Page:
This year my husband and I are spending time with both our families over the holidays, which means traveling from Los Angeles to Seattle to Boston and back again. Needless to say, we'll be spending a lot of time on airplanes, and not one of the flights includes a meal. Instead of relying on sad bags of mini pretzels or soggy airport sandwiches, I'll be packing a few of these whole wheat pockets. Stuffed with spiced lentils, kale and mashed roasted sweet potato, these sturdy vegan pastries freeze well and taste great hot or at room temperature, so whether you're sitting in your cubicle or cruising at 30,000 feet, you can have a wholesome meal ready whenever you are.
Everyone has a favorite chili recipe. Mine will always be my mother's, complete with ground beef and a packet of taco seasoning. It may not be gourmet, but it's pure comfort food to me. It's also never quite tasted the same when I've tried to make it—there's something about eating it at my parents' home, wrapped up in a blanket while sitting around the fire that just makes it that much better.
This is the time of year when Dutch ovens come into their own. Even if you use your big, heavy Dutch oven year-round, as I do, it still seems to come down off its shelf a little more often in the fall. Today I want to show you my favorite Dutch oven — and a soup to cook in it. This soup is one of those magical recipes with just a few ingredients, and all the usual suspects — carrot, onion, beans, chicken broth — that nevertheless turns out to have such a deep, wonderful flavor you don't mind that it makes enough to feed you for a week. And a Dutch oven is really the best vessel for it, because this soup is cooked just a little differently.
When I was a kid, we lived in Miami, and we had a Cuban neighbor whom I now only remember as "Mrs. Garcia." She had arrived in Miami via boat from Cuba, and I don't know where she is now, but she gave my mother her recipe for black bean soup, which I still use to this day. So wherever you are, Mrs. Garcia, thank you for this recipe. It has ruined me for all other black bean soups; nothing I've had in Cuban restaurants matches up to this.
Where would we be without hearty, healthy beans and legumes? They're an essential part of the following 10 soups, offering flavor, texture, and a good dose of fiber. We've got chicken stew with kale and cannellini beans, black-eyed pea soup with collards, lentil soup with lemon yogurt, and more!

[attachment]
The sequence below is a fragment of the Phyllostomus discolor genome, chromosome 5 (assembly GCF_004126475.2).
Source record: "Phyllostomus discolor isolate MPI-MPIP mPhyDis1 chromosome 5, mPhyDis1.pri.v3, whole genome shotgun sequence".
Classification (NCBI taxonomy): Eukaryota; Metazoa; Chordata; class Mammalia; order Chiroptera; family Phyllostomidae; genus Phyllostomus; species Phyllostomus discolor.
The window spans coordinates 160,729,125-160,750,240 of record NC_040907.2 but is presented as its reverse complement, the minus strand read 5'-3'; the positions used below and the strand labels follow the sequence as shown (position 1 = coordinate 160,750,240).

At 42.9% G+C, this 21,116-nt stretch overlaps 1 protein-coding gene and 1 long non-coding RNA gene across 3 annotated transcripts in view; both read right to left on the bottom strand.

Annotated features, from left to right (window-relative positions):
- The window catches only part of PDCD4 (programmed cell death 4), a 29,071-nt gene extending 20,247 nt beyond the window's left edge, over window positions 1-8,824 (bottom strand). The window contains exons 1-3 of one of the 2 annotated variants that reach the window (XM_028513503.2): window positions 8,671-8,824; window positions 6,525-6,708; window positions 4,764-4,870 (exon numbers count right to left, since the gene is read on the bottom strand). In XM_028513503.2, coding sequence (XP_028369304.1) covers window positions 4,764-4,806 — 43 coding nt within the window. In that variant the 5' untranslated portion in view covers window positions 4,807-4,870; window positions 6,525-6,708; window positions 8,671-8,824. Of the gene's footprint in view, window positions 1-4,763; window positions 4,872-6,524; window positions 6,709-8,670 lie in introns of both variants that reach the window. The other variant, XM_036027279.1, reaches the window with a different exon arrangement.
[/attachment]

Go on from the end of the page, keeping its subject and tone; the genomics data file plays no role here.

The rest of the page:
Smoky, hearty bean and bacon soup is a classic, but soups in my house never feel complete without a few vegetables. In this rendition of bean and bacon soup, soft cubes of butternut squash and silky shreds of chard add a little freshness, transforming this soup into a comforting and nutritious one-pot meal.
Beans and grains, we love you in veggie burgers, but we're asking you to take a backseat for this one. Like their namesake, the star ingredients in these 10 recipes are all vegetables. From beets to micro sprouts, broccoli to corn, your veggie burger just got a lot more colorful and garden-friendly.
My stepdad brought Indian home cooking into my life. He and my mother had been high school sweethearts, American students at an international school in the foothills of the Himalayas where my stepdad had grown up, stuffing himself on dal and pappadums throughout childhood and cultivating a lifelong craving for fragrant vegetarian curries. Thanks to him and to recipes like this mixed bean masala, it's a craving I now share. Quick, healthy and economical, it's an easy recipe to double and freeze in preparation for chilly winter nights, when the scent of onion, ginger and spices bubbling on the stove will warm up the whole house.
I love beans. They're an inexpensive, healthy and tasty protein that I eat at least a couple times a week. But I don't love canned beans, which I find flavorless and mushy compared to beans cooked from scratch. So instead of relying on canned beans for quick weeknight meals, I've started cooking big batches of from-scratch beans and freezing them, so I always have perfectly cooked beans on hand and ready to thaw for dinner.
Even though I work from home about ten steps away from the kitchen, I have a terrible habit of not breaking for food. Fortunately I've gotten a bit better since setting pop-up alerts on my computer ("eat breakfast!" "lunch time!") and planning for meals like these vegetarian chickpea pitas. They're refreshing, filling, best made ahead of time, and easy to eat. No excuses!